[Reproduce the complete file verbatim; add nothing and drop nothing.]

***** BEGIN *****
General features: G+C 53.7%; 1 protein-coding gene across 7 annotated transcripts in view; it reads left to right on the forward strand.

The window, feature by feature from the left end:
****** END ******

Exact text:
General features: G+C 53.7%; 1 protein-coding gene across 7 annotated transcripts in view; it reads left to right on the forward strand.

The window, feature by feature from the left end: